Wednesday, 21 January 2015

Glasgow Winter Cycling Policy

As you may have seen recently I had a wee adventure in the snow last Friday. It snowed thick and fast which resulted in me abandoning my cycle commute home. It was only through the generosity of others that I made it home safely and in a timely manner.

There really isn't anyone to blame for the chaos on Friday. As my video demonstrates the snow came down pretty fast, so there wasn't time for the council to react. Yes, perhaps the roads could have been better gritted before-hand, but the weather is often unpredictable in this part of the world. Let's give them the benefit of doubt. knew that was coming didn't's what has happened, or not happened since, that is of concern.

This is a typical tweet from the council at the moment and suggests that priority routes will be treated first, then footways and bridges. So roads first and then paths....or at least some paths, certainly not all.  More interestingly there is no mention of cycle paths.

OK, let's be fair, this could just be because they could only fit 140 characters into a tweet, right?! The will of course grit cycle paths, right?




Ok, so it would seem that cycle paths are not looked after at all. Even award winning ones, or ones with counters on them.

But surely things have improved now that it is FIVE days since the snow fell. Surely by now for instance the entrance and exit to the Clyde Tunnel cycle/pedestrian path, one of the main active travel routes for getting people north and south of the city, will be clear?!

Umm, no. This is from today.

To be fair, it isn't just cyclists that have issues.

That's on a hill.

So, if you are a cyclist and you cycle through the winter months, and if there is a hint of ice around, Glasgow City Councils policy, and this is policy as it is their policy not to grit these routes, is that you must cycle on the road. Cycling facilities, limited as they are, are off bounds.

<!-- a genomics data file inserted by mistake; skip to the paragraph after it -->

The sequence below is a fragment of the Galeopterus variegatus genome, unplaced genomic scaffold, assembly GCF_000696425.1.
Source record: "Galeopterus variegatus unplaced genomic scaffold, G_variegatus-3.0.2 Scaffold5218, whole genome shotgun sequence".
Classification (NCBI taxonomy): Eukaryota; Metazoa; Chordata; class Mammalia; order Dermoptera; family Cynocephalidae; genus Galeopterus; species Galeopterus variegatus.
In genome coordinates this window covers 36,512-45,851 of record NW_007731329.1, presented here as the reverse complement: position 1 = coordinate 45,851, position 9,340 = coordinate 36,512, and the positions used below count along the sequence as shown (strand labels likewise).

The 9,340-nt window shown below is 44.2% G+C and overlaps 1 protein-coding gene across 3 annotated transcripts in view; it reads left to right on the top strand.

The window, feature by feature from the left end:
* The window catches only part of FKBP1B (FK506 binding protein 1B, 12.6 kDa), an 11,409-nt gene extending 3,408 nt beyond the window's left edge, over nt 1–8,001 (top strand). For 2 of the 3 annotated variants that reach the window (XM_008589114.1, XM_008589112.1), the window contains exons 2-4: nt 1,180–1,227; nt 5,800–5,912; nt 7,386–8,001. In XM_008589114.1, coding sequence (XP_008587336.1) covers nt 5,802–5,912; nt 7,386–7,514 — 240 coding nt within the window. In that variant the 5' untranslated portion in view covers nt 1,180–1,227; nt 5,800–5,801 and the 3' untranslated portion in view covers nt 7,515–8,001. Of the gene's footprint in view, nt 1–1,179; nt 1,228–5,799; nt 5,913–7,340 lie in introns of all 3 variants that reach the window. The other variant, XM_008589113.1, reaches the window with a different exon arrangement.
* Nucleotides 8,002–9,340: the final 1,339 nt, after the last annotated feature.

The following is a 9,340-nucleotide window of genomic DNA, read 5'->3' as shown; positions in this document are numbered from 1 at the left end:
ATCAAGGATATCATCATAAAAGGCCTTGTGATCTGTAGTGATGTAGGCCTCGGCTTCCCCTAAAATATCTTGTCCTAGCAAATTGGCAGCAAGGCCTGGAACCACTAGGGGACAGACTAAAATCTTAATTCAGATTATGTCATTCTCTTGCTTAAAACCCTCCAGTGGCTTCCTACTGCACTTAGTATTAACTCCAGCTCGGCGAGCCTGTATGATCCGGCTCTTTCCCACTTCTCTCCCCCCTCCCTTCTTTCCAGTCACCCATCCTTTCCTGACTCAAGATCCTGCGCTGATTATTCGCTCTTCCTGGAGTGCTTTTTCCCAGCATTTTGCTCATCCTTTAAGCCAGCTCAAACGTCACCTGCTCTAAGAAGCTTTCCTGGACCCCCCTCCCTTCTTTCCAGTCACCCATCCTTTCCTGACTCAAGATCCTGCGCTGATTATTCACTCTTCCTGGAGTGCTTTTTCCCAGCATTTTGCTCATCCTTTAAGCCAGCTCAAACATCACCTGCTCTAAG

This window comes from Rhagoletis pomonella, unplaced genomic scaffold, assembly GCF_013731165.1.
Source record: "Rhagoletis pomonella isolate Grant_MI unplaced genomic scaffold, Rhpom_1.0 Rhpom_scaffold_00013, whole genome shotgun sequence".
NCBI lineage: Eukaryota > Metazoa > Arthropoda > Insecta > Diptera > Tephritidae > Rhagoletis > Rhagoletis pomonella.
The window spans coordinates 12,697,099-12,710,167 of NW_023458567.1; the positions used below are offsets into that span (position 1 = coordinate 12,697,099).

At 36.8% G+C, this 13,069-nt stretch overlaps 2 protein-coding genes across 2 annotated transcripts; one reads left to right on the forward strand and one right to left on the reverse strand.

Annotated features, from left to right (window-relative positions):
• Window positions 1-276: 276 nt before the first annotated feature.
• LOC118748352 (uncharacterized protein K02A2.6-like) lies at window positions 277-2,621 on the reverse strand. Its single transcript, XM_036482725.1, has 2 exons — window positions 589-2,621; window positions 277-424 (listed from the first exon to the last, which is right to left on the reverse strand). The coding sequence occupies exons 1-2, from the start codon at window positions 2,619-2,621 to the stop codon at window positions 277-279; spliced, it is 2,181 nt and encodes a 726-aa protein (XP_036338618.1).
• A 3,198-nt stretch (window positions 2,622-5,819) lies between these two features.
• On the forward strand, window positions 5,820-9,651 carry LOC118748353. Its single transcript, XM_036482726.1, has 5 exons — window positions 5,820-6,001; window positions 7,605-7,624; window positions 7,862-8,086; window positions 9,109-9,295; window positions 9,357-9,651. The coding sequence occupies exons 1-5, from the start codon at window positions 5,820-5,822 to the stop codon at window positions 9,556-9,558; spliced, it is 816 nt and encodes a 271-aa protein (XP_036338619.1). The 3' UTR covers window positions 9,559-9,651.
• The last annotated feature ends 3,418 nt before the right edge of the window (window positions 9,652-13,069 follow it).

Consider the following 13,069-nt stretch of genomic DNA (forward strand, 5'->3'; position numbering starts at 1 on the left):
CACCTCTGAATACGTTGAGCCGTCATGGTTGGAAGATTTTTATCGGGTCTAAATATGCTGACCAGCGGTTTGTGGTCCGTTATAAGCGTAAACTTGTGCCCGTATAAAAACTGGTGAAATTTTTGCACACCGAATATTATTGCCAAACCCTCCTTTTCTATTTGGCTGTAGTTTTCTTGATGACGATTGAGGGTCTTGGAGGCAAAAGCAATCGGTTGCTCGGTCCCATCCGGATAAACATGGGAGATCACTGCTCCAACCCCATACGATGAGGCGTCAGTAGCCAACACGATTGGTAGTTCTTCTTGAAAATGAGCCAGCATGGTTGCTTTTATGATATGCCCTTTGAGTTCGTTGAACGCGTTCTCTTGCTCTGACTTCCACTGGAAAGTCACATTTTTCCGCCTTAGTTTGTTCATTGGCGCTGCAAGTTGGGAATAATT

To be fair, no-one in their right mind would ever want to cycle in the winter when it's cold......would they?

So, it would seem that not only does it snow in countries where cycling rates are high, not only do people keep cycling in poor conditions, but that the authorities in these countries understand that cycle and walking infrastructure should be included in the priority routes.

How many cycle routes are specified in Glasgow's priority list? Well according to this document cycle routes are treated as 'priority 2'. That is, a relatively low priority. Actually, it's worse than that. It is priority 2 for paths. That is the roads come first, then priority 1 paths and then, if they can be bothered, cycle lanes and other paths.

Glasgow will rarely provide decent cycle lanes. Unfortunately these rare cycle paths will very rarely be cleared of ice or snow in the winter. It would seem that a decent, clear cycle lane is a very rare thing indeed.


  1. It isn't even the lack of priorities. Look at the Copenhaganize video on clearing snow from cyclepaths. They use the street sweeper trucks and brush off the snow just as it has fallen, this (surprisingly?) means that it is not packed down into an icy block and clears almost effortlessly to a clean surface, which, at the temperatures normally associated with falling snow means no need to use salt. Very often sweeping the snow clear leaves the surface clear to dry-out.

    Of course sweeping and salt spreading with mini tractors and sweepers, means that they need to have a clear access, something which is DESIGNED that way from the outset. Not just cleaning up leaves, clearing snow, but cuttig back vegetation with efficient mechanised plant rather than slow manual labour working piecemeal and a fraction of the output, as I observe on a path I use regularly. So not only bad infrastructure but by its poorly delivered design expensive infrastructure to maintain. Let's not be too hard on the designers though, they often have to do the best with what they get.

  2. our biggest problem (apart from lack of funds) is that councils don't have a pool of directly employed labour anymore to direct as required according to the priorities of the day... everything is sub-contracted out to individual firms and there's no joined up thinking anymore...

    With any sense, bin lorries could be fitted with sweeper brushes to clear local estate roads on their rounds instead of stopping up at the depot whenever there's snow and/or ice...

    How often do you hear these days that the bin men aren't coming round because of the snow and ice?